Ring Rust Radio has a new Paul Heyman interview, with hosts Donald Wood, Mike Chairi and Brandon Galvin, and Heyman spoke on a number of topics, including what Brock Lesnar has planned for Summerslam, who inspires him and much more.
Heyman also comments on his talks with running TNA Wrestling in the past and why he wouldn’t run another company, and what else he does outside of WWE. You can read a few excerpts from the interview below:
Heyman on Summerslam plans:
The same thing that was in store for The Undertaker at WrestleMania; a beating beyond compare. I don’t need to hype SummerSlam to those who understand the dominance that prevails in the universe that has been conquered by Brock Lesnar. I think the people who need to be sold on this Pay-Per-View are John Cena fans, to which I offer this very quick sales pitch. If you are a fan of John Cena, and if you are there is no accounting for taste, this is your last opportunity to see him. And if you think it’s all hype and hyperbole, here’s something to consider; if you look back on 21 appearances at WrestleMania by The Undertaker, you can rarely find a video clip of someone even getting a two-count on The Undertaker. Brock Lesnar just didn’t beat The Undertaker, Brock Lesnar hospitalized The Undertaker. Brock Lesnar gave The Undertaker such an ass-kicking that The Undertaker has not been seen, nor heard from since. There was no controversy. There was no outside interference. There was no manager distraction. Brock Lesnar stepped into the ring and beat The Undertaker within an inch of his life, and the same fate awaits for John Cena at the Staples Center, on August 17 in Los Angeles at SummerSlam.
Is there anyone Heyman models himself after?
Everyone. I watch everyone. I look to see what everyone does. I watched my father present his case to juries, my father was a personal injury attorney in the Bronx, I watched my father present cases to juries when I was a kid. I look now at the WWE Universe as if they are my jury and I am the advocate for my client. In terms of people that I watch, I watch everybody. There is something to learn from every single person who goes out there and performs because you’re going to be judged up against them. The way they hold their hands, the way they hold the microphone, the way they tilt their head, the way they engage the audience, the way someone cuts their eyes to the right and to the left, the way someone avoids the camera, the way someone looks into the camera, how do they hold their legs, what is their body language, what does anything they do tell you in their desire to convey their message to you. And I study everybody because I’m competing with them in terms of being the best person on the microphone.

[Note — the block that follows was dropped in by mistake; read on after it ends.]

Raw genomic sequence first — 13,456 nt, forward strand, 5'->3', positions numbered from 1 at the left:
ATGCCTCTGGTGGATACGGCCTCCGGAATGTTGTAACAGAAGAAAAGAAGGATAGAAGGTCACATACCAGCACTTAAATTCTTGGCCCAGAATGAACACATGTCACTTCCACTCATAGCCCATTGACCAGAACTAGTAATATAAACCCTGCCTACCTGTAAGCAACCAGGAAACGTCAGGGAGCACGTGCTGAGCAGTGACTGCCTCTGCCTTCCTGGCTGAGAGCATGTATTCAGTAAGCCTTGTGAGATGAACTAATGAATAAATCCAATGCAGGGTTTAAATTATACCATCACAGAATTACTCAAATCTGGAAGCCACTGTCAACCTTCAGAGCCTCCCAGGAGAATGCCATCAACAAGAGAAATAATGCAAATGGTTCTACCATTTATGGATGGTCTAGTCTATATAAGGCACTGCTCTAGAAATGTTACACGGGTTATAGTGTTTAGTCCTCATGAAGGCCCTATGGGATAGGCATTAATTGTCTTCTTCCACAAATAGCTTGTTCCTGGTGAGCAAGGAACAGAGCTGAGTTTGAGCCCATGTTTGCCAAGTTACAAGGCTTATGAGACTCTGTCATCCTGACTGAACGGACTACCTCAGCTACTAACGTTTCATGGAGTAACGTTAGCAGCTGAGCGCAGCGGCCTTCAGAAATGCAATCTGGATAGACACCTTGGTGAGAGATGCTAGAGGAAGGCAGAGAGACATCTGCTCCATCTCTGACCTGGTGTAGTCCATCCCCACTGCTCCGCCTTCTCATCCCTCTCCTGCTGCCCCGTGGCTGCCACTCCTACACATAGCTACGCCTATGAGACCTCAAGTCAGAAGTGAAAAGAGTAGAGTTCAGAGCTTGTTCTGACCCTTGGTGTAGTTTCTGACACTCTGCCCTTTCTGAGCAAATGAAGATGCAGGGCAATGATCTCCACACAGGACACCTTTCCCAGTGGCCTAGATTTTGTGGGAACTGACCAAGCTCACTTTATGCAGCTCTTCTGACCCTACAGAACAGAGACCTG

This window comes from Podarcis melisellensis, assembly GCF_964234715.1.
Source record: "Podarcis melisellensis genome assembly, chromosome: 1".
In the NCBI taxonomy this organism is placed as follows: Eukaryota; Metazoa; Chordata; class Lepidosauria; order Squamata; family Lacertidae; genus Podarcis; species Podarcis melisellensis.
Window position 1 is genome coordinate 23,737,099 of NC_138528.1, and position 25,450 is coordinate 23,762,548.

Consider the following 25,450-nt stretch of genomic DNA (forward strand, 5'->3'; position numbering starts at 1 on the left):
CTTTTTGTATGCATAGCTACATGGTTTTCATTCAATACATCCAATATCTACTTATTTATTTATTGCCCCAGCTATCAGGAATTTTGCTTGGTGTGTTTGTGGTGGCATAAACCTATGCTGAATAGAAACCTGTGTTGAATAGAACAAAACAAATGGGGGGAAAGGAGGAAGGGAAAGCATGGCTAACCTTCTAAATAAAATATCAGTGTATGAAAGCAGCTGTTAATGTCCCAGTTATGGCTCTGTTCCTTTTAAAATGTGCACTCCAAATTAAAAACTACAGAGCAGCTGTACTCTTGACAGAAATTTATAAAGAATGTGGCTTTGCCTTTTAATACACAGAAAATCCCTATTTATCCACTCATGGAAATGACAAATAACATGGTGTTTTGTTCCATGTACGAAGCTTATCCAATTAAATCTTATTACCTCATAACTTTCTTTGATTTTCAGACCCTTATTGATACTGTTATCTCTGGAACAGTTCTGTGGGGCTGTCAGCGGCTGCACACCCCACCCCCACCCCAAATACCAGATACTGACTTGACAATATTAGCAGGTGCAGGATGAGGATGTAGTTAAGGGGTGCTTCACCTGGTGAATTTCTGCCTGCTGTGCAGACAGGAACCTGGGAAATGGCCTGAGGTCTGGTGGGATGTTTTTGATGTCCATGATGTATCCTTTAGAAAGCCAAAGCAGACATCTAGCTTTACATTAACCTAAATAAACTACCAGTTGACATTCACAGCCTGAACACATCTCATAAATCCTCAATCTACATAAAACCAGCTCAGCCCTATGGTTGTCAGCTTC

Would Heyman ever run another company?
No. No. No. In 2010, after Brock Lesnar choked out Shane Carwin, there was a discussion that I had with TNA that involved Spike TV. Ultimately, because TNA had been trying to get me on the phone from the day I left WWE in 2006 and I never took the phone call. We finally got into a conversation because Spike TV had reached out to make that happen. Ultimately, the story of this is, if I was going to do it, I wanted the Dana White deal. I wanted complete control, I wanted a piece of the company and I wanted the ability to, when the time was right, to take it public. I wanted to do the programming completely different than the way they had been doing it and Spike TV signed off on it. The concept was a very youth-oriented, youth-based, youth-marketed promotion. A complete contrast to the way WWE does things. A complete and utter alternative to WWE at the time. While the ruling family in TNA had no problem with my salary request, my ownership demands, my concepts, etc. etc., they didn’t want to implement as much of a youth-oriented product as I was looking for and I balked at it. I have no regrets about that. At the end of the day, they were happier being a WWE-lite promotion than they were branding themselves something different as TNA. So that was the last flirtation I had with doing my own thing. I do my own thing with my marketing brand and talent agency in New York City called Looking 4 Larry Agency. I’m very proud of the body of work. We have a long list of clients including 2KSports and in the past THQ and EA Sports and a number of different clients. And I get to do my own thing in the mainstream world with a marketing firm right in the heart of New York City. In regard to doing my own thing in sports entertainment, I kinda do my own thing now with Brock Lesnar and I’m very happy doing it. Running a whole show is a 24/7 and 365 commitment, and you would need an enormous amount of financing and very strong distribution set up front to get me to the table to even consider such a task. Otherwise, it’s doomed to fail.
To hear the complete interview, including Heyman’s thoughts on Undertaker ever wrestling again, who could be in line for Brock’s first title defense if he wins at Summerslam, and more, click here.